Unfortunately, statistics tell us that many people will become disabled over the course of their working lives. To protect against the financial damage that long periods of time without income can cause, most experts recommend purchasing disability insurance. Many people are covered by disability insurance policies through their employers, and many others supplement that coverage or simply buy their own disability insurance policies. Be sure to know the details of any disability insurance provided by your employer and to keep in mind that disability payments you receive from an employer’s plan may be taxable as income, while payments you receive from a disability insurance plan you purchase yourself are tax-free.
Fact 1 – An individual who is currently 30 years old has an almost 47% chance of incurring a disability lasting 90 days or longer prior to age 65. (Source: Casualty Actuarial Society)
Fact 2 – At no age is the risk of death greater than the risk of becoming disabled. (Source: Casualty Actuarial Society)
Likelihood of Disability over Death before age 65:
30 4.1 times
40 2.9 times
50 2.2 times
Fact 3 – Over 18 million Americans age 16 to 64 were unable to work because of a disability in 1997. (U.S. Census Bureau – Americans with Disabilities)
Fact 4 – Most people have savings to cover less than six months of expenses. (Source: Casualty Actuarial Society, Business Almanac)
Fact 5 – 48% of all home foreclosures are the result of disability, while only 3% result from death. (Source: Casualty Actuarial Society, Housing and Home Finance Agency-U.S. Government)
Disability income insurance protects perhaps your greatest asset – the ability to earn a living. If an illness or accident leaves you unable to work, how will you continue to meet regular expenses? Where will the money come from to pay for rent or the mortgage, food and living expenses, and other debts? When considering your disability income need, ask yourself the following questions:
- What is my occupation? Based on Occupational Classifications, certain occupations are eligible for more coverage than others.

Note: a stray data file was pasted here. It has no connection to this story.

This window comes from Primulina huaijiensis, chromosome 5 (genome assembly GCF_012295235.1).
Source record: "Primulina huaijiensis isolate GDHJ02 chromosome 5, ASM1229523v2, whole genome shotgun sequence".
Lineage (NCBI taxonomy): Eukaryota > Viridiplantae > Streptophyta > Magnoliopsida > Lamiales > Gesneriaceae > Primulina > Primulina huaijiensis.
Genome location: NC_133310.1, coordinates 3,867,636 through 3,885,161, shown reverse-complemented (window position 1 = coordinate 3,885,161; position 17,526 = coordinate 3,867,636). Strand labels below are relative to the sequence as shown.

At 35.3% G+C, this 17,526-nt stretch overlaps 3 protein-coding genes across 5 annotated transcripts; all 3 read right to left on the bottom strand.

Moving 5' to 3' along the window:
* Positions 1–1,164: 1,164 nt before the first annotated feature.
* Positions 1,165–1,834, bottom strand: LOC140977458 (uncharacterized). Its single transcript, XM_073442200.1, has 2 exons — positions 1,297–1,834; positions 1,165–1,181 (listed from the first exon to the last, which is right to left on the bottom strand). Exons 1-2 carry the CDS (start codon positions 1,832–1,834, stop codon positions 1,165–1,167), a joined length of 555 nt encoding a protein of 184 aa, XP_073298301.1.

- What is my annual earned income? Accurate financial information is essential to determining how much income protection an individual really needs. Just as with a home or car, the value of the asset (the income lost) must be established. Remember, too, that if you pay the premiums (instead of your employer), benefits are income tax-free. Therefore, it may be necessary to protect only net, rather than gross, income.
- How much income will I need during disability, and how long can I survive financially beforebenefits begin? Your cash and liquid assets, as well as any other potential income sources (group disability insurance, workmen’s compensation, personal savings, vacation or sick leave), determine this.
- How long should my disability benefits continue? The longer the benefit period, the greater the cost. Benefit periods can be as short as one year, or can extend to age 65.
Is Your Greatest Asset Protected?
Statistics show that one in five Americans has a disability. More than half of those with disabilities are female. And although men consistently experience more injuries, women experience more loss of productive days due to illness or injury.*
As a working woman, your greatest asset is standing in your shoes. It’s your earning power, the most valuable asset you own.
It provides the foundation upon which all of your other assets – home, car, education and investments – are supported. While those assets are readily insured, your ability to earn an income is often overlooked. But what if sickness or injury prevents you from earning a living?
Have you considered Disability Income Insurance?
The most reliable way to provide an income for yourself or your family during a disability is a disability income policy. It can provide coverage in the event of a total or partial disability, replacing lost income or covering business overhead expenses.
Jans, L., & Stoddard, S. (1999). Chartbook on Women and Disability in the United States. An InfoUse Report. Washington, DC: U.S. Department of Education, National Institute on Disability and Rehabilitation Research.